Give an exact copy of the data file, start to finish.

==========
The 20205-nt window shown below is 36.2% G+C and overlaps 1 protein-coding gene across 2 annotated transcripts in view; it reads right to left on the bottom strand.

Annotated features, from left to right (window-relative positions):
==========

The 20205-nt window shown below is 36.2% G+C and overlaps 1 protein-coding gene across 2 annotated transcripts in view; it reads right to left on the bottom strand.

Annotated features, from left to right (window-relative positions):